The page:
Strategies Used by Adults to Reduce Their Prescription Drug Costs: United States, 2013

January 29, 2015

Approximately one-fifth (18%) of the $263 billion spent on retail prescription drugs in the United States in 2012 was paid out of pocket. Some adults offset the cost of prescription drugs by reducing the dosage and frequency of the recommended pharmacotherapy. Other cost-saving strategies include asking providers for less-expensive medications or purchasing medications abroad.

A new NCHS report updates previously reported estimates for strategies used by U.S. adults aged 18 and over to reduce their prescription drug costs, using data from the 2013 National Health Interview Survey.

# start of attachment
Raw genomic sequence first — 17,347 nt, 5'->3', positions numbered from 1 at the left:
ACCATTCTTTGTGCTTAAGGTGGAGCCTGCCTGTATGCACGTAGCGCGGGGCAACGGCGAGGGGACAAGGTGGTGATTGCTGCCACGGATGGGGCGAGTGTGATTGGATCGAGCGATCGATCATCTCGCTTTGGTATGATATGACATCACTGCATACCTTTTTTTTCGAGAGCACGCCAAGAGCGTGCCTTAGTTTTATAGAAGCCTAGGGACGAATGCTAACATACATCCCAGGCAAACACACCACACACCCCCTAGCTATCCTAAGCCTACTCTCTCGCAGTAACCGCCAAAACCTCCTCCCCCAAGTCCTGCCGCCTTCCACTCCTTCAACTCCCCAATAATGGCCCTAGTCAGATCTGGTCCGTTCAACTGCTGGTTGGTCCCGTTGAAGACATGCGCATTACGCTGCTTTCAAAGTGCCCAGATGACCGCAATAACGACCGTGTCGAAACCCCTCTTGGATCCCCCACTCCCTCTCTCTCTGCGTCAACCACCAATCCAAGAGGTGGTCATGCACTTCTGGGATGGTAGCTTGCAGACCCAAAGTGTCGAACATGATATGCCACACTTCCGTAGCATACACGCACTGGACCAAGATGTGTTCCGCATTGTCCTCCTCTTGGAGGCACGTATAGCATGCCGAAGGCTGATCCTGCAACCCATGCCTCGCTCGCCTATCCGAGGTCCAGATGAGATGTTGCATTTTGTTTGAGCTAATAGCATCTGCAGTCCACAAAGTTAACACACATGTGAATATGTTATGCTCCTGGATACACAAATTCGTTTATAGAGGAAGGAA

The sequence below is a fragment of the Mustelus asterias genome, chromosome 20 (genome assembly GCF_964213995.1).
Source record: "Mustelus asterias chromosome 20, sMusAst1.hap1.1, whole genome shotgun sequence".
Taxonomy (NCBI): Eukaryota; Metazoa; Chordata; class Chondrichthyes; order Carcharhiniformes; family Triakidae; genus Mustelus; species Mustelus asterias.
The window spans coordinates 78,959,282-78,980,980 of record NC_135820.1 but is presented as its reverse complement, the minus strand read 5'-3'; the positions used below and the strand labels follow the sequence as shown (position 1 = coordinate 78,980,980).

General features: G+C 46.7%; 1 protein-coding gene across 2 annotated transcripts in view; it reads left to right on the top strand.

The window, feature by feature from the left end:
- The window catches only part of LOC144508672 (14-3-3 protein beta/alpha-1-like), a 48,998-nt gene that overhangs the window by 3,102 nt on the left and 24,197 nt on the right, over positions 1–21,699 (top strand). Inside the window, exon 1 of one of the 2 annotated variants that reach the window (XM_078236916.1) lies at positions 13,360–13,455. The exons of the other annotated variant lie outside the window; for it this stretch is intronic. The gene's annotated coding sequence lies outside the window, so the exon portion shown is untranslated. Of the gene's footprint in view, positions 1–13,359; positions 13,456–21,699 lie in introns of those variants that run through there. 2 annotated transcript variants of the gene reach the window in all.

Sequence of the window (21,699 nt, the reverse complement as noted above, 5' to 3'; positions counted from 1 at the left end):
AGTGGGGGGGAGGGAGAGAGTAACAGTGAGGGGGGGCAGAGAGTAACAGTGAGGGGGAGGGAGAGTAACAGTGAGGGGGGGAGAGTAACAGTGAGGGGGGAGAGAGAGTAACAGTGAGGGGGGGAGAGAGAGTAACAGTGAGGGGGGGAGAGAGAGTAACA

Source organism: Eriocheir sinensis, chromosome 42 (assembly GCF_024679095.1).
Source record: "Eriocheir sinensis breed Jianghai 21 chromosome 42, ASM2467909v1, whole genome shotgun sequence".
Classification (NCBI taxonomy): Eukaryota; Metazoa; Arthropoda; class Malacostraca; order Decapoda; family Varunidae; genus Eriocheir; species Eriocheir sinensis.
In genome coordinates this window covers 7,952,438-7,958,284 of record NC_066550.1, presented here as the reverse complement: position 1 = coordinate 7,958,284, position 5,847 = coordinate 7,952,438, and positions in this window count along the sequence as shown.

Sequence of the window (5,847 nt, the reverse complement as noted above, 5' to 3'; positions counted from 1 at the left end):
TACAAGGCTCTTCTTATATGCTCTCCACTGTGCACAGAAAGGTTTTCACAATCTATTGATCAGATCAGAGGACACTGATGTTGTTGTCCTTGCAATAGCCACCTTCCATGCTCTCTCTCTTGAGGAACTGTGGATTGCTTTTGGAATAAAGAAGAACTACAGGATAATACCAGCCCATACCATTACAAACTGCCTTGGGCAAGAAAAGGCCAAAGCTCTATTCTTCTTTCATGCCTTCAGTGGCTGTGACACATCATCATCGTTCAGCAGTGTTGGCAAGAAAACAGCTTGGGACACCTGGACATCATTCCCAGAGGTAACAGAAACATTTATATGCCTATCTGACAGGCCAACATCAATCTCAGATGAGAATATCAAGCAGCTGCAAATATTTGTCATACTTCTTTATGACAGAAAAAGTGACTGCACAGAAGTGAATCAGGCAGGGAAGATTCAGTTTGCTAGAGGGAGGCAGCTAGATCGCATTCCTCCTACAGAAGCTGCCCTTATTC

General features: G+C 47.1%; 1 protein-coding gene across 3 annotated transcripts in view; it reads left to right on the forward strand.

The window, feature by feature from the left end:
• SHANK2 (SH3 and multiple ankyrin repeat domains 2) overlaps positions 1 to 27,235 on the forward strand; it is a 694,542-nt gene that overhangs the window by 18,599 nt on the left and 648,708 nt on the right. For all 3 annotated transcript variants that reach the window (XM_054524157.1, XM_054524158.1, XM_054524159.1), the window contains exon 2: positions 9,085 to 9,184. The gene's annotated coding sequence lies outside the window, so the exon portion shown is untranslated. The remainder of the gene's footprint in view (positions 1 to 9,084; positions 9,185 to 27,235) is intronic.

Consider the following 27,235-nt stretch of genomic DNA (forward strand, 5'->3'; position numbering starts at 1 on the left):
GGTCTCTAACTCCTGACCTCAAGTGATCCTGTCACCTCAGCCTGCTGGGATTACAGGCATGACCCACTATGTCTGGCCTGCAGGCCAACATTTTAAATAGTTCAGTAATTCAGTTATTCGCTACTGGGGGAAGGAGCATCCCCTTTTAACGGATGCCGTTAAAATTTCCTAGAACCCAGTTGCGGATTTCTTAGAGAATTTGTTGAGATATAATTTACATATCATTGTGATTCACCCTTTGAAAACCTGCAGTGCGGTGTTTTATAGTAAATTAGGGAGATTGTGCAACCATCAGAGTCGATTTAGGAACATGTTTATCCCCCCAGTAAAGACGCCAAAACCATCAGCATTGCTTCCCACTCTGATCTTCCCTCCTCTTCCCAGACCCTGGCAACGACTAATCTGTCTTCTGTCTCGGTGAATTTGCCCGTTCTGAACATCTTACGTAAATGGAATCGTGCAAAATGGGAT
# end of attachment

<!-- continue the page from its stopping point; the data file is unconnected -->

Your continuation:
Key Findings from the Report:

  • To save money, almost 8% of U.S. adults (7.8%) did not take their medication as prescribed, 15.1% asked a doctor for a lower-cost medication, 1.6% bought prescription drugs from another country, and 4.2% used alternative therapies.
  • Adults aged 18–64 (8.5%) were nearly twice as likely as adults aged 65 and over (4.4%) to have not taken their medication as prescribed to save money.
  • Among adults aged 18–64, uninsured adults (14.0%) were more likely than those with Medicaid (10.4%) or private coverage (6.1%) to have not taken their medication as prescribed to save money.
  • The poorest adults—those with incomes below 139% of the federal poverty level—were the most likely to not take medication as prescribed to save money.

 

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